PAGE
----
Alvarez earns win as Lansing's first female manager
The High-A Lansing Lugnuts had never had a woman serve on their coaching staff before, let alone manage a game. Veronica Alvarez broke those barriers in one fell swoop. Filling in for manager Phil Pohl while he’s on vacation, Alvarez earned her first affiliated baseball managerial victory with the Athletics’
The High-A Lansing Lugnuts had never had a woman serve on their coaching staff before, let alone manage a game. Veronica Alvarez broke those barriers in one fell swoop.
Filling in for manager Phil Pohl while he’s on vacation, Alvarez earned her first affiliated baseball managerial victory with the Athletics’ High-A affiliate's 6-3 win over Great Lakes on Wednesday.
Alvarez has been a coach during Spring Training with Oakland since 2019, and she credits the relationships built over the course of the ensuing years for bringing her to this point.
"It does feel natural for me. It's a natural growth process. They give me all the opportunities to succeed," Alvarez said. "It feels really good to be a part of this organization and to have built those relationships and have those opportunities like this where I'm able to lead a team to a win."
Alvarez made her official managerial debut on Tuesday -- Lansing dropped the contest 2-1 -- and will remain as the skipper for the duration of the Lugnuts’ six-game series.
Alvarez had to flex her managerial chops early into Wednesday's contest, dipping into the Lugnuts bullpen with one away in the fourth inning after the Loons took a 2-1 lead on three hits. Lansing used four hurlers in relief to help secure the victory, with the group surrendering just one earned run over the final 17 outs. The Lugnuts outscored the Dodgers affiliate 5-1 across the last five innings.
"It feels really good to win," Alvarez said. "I always try to play to win. We had some quality at-bats and got some runners moving, which yesterday we didn't have as much. That was a good thing to be a part of."
It may have been Alvarez’s first Minor League victory, but it’s not her first time at the helm of a ballclub. Alvarez is the manager of the U.S. women’s national baseball team, ranked fourth in the world, which recently bested Canada 3-2 in a friendly best-of-five series in Ontario. She also served as an instructor at the inaugural Girls Baseball Elite Development Invitational in July and has been an instructor at the MLB Trailblazer Series since it began in 2017.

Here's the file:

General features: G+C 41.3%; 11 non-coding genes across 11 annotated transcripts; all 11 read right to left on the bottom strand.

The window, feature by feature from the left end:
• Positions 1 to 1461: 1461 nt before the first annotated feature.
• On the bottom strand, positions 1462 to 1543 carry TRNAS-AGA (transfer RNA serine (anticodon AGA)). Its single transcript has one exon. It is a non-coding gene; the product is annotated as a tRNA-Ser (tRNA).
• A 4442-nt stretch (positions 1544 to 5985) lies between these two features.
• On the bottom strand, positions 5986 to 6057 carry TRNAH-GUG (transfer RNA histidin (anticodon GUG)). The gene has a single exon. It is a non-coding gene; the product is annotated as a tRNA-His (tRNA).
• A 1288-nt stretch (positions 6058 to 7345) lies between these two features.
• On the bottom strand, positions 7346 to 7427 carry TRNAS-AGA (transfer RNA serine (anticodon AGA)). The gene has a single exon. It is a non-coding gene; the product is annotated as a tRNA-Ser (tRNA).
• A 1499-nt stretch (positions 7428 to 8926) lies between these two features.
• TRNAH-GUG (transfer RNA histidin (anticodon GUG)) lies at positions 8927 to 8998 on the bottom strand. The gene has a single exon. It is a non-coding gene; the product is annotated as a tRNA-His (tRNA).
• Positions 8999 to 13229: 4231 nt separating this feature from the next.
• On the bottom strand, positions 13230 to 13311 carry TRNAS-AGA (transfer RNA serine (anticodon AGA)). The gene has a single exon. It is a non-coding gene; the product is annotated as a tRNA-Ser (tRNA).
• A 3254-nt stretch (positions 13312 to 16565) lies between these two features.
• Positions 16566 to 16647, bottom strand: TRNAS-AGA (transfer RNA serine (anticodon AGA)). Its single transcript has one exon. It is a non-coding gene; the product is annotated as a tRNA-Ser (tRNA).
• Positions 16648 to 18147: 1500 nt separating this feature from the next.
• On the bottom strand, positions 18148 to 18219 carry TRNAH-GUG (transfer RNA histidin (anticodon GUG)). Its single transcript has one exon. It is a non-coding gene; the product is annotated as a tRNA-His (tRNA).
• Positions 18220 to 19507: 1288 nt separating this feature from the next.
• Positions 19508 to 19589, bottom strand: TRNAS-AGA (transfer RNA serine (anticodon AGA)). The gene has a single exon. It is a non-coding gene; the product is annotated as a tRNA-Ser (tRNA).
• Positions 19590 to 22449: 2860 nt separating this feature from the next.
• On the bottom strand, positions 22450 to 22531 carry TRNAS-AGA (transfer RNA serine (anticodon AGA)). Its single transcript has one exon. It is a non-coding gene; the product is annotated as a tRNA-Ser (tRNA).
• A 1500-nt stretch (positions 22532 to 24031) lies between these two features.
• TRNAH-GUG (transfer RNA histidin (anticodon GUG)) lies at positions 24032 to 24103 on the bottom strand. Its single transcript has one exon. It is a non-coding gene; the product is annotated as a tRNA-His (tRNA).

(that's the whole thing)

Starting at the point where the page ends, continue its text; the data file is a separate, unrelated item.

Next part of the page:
For Alvarez, it doesn't matter whether the people she's coaching are men or women. At the end of the day, she relishes being both a role model and a leader.
"A major part of everything I do and why I do it is the significance of it; the importance of representation and what that could mean to a little girl who sees me in that role," Alvarez said. "At the same time, I feel so comfortable on the field that it feels normal just to be out there and be competing and to be leading, whether it's men or women."
Alvarez joins the growing list of women who are making waves throughout baseball’s coaching sphere: Rachel Balkovec was named the first full-time female manager in affiliated baseball history for the Tampa Tarpons earlier this year. Alyssa Nakken became the first full-time female coach in MLB history for the Giants in 2020 and appeared as the first female on-field coach in MLB history this season. Kim Ng became baseball’s first female general manager that same year.
"It all comes from the confidence that the organization has in me and the relationships that I've built with the people in it -- the coaching staff that I've had supporting me, and the players the same way," Alvarez said. "They treat me as if I'm just a coach in baseball. They don't treat me any differently, but they do see it and they get excited for me too. It was nice to have them all congratulate me."
No matter what the opportunity is or what context it comes in, Alvarez's focus is always on one thing: making her players better.
"The win is for them," Alvarez said. "In all of its significance, I'm also here to be my best so that they can be their best and they can be successful in what their goals are."
Stephanie Sheehan is an contributor for MiLB.com.